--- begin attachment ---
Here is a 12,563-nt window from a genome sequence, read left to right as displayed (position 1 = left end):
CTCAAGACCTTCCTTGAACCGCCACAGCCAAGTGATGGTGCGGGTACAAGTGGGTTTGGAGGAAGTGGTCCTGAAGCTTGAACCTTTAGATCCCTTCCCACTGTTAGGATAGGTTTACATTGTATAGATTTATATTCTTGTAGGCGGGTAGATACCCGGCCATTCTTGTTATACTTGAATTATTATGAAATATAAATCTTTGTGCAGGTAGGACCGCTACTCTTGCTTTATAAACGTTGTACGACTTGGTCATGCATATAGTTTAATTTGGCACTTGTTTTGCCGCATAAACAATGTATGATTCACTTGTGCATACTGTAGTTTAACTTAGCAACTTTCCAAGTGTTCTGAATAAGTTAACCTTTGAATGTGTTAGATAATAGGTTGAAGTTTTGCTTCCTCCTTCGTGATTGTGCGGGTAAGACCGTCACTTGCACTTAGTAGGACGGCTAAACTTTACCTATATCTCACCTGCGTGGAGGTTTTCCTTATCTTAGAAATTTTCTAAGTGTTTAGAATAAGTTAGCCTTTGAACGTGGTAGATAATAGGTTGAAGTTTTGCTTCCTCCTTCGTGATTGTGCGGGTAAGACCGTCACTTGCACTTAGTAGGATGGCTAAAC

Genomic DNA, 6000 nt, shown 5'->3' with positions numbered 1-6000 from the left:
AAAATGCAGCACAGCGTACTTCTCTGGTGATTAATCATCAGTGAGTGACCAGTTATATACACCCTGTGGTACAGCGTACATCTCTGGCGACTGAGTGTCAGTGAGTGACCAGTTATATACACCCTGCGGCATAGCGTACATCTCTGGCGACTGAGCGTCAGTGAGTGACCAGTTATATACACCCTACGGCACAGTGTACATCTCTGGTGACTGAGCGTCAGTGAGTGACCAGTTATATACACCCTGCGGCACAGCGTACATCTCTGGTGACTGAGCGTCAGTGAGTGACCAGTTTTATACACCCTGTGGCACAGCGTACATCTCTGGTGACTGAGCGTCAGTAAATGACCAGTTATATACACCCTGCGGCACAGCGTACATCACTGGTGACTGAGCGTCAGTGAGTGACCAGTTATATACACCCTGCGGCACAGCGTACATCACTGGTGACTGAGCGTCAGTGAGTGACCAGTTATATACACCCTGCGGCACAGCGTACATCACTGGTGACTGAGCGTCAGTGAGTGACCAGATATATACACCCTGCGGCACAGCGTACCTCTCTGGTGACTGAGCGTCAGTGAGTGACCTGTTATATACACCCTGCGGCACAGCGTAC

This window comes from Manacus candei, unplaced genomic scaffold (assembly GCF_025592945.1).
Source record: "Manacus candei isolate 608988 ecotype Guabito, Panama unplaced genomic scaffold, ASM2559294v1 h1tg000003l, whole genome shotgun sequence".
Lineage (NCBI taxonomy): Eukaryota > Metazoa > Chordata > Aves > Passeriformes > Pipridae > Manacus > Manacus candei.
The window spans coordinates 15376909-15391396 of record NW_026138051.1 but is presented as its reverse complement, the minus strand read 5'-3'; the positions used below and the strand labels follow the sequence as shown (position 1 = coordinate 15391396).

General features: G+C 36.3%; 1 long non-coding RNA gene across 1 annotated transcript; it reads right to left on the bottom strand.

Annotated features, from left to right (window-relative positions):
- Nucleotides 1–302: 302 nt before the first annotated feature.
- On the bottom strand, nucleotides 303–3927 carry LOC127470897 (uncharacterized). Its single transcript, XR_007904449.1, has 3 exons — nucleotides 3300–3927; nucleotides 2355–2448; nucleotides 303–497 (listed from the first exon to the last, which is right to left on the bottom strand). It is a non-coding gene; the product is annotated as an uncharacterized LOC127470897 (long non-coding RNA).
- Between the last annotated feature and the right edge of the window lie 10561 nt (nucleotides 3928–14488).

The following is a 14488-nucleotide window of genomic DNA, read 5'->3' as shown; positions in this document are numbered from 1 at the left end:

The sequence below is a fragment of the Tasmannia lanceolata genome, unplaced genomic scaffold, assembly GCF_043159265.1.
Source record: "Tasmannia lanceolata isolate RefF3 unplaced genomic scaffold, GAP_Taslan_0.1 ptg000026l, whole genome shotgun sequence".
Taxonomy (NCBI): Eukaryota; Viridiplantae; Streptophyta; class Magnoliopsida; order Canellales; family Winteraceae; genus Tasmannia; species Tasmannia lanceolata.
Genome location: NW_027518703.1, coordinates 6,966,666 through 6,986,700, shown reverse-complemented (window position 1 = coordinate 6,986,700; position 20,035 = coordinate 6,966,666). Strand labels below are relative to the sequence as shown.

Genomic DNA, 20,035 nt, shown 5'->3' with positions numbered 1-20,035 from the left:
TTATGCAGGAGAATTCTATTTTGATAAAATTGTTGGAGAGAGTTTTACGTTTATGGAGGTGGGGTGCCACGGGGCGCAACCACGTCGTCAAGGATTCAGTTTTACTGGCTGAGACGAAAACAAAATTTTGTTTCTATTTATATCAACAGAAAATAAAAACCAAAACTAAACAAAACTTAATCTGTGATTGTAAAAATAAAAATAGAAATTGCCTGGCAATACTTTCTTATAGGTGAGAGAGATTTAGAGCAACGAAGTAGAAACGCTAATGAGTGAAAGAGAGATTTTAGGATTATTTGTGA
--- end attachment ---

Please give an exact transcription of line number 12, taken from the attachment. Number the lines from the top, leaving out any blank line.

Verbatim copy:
- On the bottom strand, nucleotides 303–3927 carry LOC127470897 (uncharacterized). Its single transcript, XR_007904449.1, has 3 exons — nucleotides 3300–3927; nucleotides 2355–2448; nucleotides 303–497 (listed from the first exon to the last, which is right to left on the bottom strand). It is a non-coding gene; the product is annotated as an uncharacterized LOC127470897 (long non-coding RNA).